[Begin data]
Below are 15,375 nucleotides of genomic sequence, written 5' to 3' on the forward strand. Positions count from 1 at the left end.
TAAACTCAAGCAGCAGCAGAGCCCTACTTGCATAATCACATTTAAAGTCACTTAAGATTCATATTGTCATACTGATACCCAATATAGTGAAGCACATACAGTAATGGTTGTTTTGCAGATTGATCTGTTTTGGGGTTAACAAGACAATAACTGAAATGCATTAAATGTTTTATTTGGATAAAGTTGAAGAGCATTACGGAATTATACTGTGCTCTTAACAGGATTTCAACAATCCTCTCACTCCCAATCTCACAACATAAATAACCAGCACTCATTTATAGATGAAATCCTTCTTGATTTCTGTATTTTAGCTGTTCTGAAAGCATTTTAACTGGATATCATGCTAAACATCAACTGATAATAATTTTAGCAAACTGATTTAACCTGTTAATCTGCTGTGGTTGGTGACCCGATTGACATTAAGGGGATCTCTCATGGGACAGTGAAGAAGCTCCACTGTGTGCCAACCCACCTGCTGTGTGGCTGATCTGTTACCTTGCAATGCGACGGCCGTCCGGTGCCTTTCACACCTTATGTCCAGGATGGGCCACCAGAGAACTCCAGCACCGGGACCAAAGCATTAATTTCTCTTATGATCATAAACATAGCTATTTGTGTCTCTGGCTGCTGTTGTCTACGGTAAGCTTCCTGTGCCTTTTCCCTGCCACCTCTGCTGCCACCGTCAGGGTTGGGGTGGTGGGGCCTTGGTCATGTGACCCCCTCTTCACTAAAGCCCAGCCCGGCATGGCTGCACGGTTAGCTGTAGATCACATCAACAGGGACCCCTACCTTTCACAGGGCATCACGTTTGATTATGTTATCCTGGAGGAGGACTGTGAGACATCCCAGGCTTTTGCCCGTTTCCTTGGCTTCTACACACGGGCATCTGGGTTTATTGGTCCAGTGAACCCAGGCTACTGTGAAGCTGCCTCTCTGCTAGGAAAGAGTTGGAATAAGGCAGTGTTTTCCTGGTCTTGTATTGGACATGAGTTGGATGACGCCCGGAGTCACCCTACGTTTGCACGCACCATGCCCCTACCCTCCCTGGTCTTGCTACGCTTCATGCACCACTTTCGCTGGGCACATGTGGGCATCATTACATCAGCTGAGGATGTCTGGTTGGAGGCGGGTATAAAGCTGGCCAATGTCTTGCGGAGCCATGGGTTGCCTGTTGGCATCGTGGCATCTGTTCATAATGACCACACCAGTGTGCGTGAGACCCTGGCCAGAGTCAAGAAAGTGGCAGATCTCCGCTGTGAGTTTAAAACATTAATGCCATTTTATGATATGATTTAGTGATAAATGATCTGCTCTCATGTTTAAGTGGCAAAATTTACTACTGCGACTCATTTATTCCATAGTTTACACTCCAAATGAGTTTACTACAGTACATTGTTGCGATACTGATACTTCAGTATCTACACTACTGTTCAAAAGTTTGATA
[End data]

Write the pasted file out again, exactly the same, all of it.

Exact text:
Below are 15,375 nucleotides of genomic sequence, written 5' to 3' on the forward strand. Positions count from 1 at the left end.
TAAACTCAAGCAGCAGCAGAGCCCTACTTGCATAATCACATTTAAAGTCACTTAAGATTCATATTGTCATACTGATACCCAATATAGTGAAGCACATACAGTAATGGTTGTTTTGCAGATTGATCTGTTTTGGGGTTAACAAGACAATAACTGAAATGCATTAAATGTTTTATTTGGATAAAGTTGAAGAGCATTACGGAATTATACTGTGCTCTTAACAGGATTTCAACAATCCTCTCACTCCCAATCTCACAACATAAATAACCAGCACTCATTTATAGATGAAATCCTTCTTGATTTCTGTATTTTAGCTGTTCTGAAAGCATTTTAACTGGATATCATGCTAAACATCAACTGATAATAATTTTAGCAAACTGATTTAACCTGTTAATCTGCTGTGGTTGGTGACCCGATTGACATTAAGGGGATCTCTCATGGGACAGTGAAGAAGCTCCACTGTGTGCCAACCCACCTGCTGTGTGGCTGATCTGTTACCTTGCAATGCGACGGCCGTCCGGTGCCTTTCACACCTTATGTCCAGGATGGGCCACCAGAGAACTCCAGCACCGGGACCAAAGCATTAATTTCTCTTATGATCATAAACATAGCTATTTGTGTCTCTGGCTGCTGTTGTCTACGGTAAGCTTCCTGTGCCTTTTCCCTGCCACCTCTGCTGCCACCGTCAGGGTTGGGGTGGTGGGGCCTTGGTCATGTGACCCCCTCTTCACTAAAGCCCAGCCCGGCATGGCTGCACGGTTAGCTGTAGATCACATCAACAGGGACCCCTACCTTTCACAGGGCATCACGTTTGATTATGTTATCCTGGAGGAGGACTGTGAGACATCCCAGGCTTTTGCCCGTTTCCTTGGCTTCTACACACGGGCATCTGGGTTTATTGGTCCAGTGAACCCAGGCTACTGTGAAGCTGCCTCTCTGCTAGGAAAGAGTTGGAATAAGGCAGTGTTTTCCTGGTCTTGTATTGGACATGAGTTGGATGACGCCCGGAGTCACCCTACGTTTGCACGCACCATGCCCCTACCCTCCCTGGTCTTGCTACGCTTCATGCACCACTTTCGCTGGGCACATGTGGGCATCATTACATCAGCTGAGGATGTCTGGTTGGAGGCGGGTATAAAGCTGGCCAATGTCTTGCGGAGCCATGGGTTGCCTGTTGGCATCGTGGCATCTGTTCATAATGACCACACCAGTGTGCGTGAGACCCTGGCCAGAGTCAAGAAAGTGGCAGATCTCCGCTGTGAGTTTAAAACATTAATGCCATTTTATGATATGATTTAGTGATAAATGATCTGCTCTCATGTTTAAGTGGCAAAATTTACTACTGCGACTCATTTATTCCATAGTTTACACTCCAAATGAGTTTACTACAGTACATTGTTGCGATACTGATACTTCAGTATCTACACTACTGTTCAAAAGTTTGATA